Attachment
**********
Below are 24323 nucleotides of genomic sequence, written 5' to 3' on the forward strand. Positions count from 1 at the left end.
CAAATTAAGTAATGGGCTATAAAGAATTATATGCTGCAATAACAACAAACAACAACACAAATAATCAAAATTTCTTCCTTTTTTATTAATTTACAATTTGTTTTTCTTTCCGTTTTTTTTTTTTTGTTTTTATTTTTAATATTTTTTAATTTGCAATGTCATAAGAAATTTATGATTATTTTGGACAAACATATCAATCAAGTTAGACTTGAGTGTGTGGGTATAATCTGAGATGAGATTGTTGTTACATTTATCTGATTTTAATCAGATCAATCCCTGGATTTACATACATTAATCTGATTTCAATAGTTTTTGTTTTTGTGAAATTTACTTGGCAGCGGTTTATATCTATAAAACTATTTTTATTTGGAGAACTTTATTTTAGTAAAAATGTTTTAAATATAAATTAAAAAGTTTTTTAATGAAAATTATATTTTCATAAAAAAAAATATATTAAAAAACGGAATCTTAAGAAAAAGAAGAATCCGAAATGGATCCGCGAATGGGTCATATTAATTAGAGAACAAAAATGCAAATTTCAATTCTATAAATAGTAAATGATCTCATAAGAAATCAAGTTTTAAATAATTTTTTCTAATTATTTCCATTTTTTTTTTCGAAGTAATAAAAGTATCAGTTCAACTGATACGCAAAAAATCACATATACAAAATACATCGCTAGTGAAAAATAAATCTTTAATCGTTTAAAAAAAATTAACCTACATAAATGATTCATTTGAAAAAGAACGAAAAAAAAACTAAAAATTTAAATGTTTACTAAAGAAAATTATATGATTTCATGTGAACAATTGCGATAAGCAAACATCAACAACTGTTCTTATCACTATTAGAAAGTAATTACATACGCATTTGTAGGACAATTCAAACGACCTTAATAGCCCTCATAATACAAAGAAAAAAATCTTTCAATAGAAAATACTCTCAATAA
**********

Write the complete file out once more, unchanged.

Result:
Below are 24323 nucleotides of genomic sequence, written 5' to 3' on the forward strand. Positions count from 1 at the left end.
CAAATTAAGTAATGGGCTATAAAGAATTATATGCTGCAATAACAACAAACAACAACACAAATAATCAAAATTTCTTCCTTTTTTATTAATTTACAATTTGTTTTTCTTTCCGTTTTTTTTTTTTTGTTTTTATTTTTAATATTTTTTAATTTGCAATGTCATAAGAAATTTATGATTATTTTGGACAAACATATCAATCAAGTTAGACTTGAGTGTGTGGGTATAATCTGAGATGAGATTGTTGTTACATTTATCTGATTTTAATCAGATCAATCCCTGGATTTACATACATTAATCTGATTTCAATAGTTTTTGTTTTTGTGAAATTTACTTGGCAGCGGTTTATATCTATAAAACTATTTTTATTTGGAGAACTTTATTTTAGTAAAAATGTTTTAAATATAAATTAAAAAGTTTTTTAATGAAAATTATATTTTCATAAAAAAAAATATATTAAAAAACGGAATCTTAAGAAAAAGAAGAATCCGAAATGGATCCGCGAATGGGTCATATTAATTAGAGAACAAAAATGCAAATTTCAATTCTATAAATAGTAAATGATCTCATAAGAAATCAAGTTTTAAATAATTTTTTCTAATTATTTCCATTTTTTTTTTCGAAGTAATAAAAGTATCAGTTCAACTGATACGCAAAAAATCACATATACAAAATACATCGCTAGTGAAAAATAAATCTTTAATCGTTTAAAAAAAATTAACCTACATAAATGATTCATTTGAAAAAGAACGAAAAAAAAACTAAAAATTTAAATGTTTACTAAAGAAAATTATATGATTTCATGTGAACAATTGCGATAAGCAAACATCAACAACTGTTCTTATCACTATTAGAAAGTAATTACATACGCATTTGTAGGACAATTCAAACGACCTTAATAGCCCTCATAATACAAAGAAAAAAATCTTTCAATAGAAAATACTCTCAATAA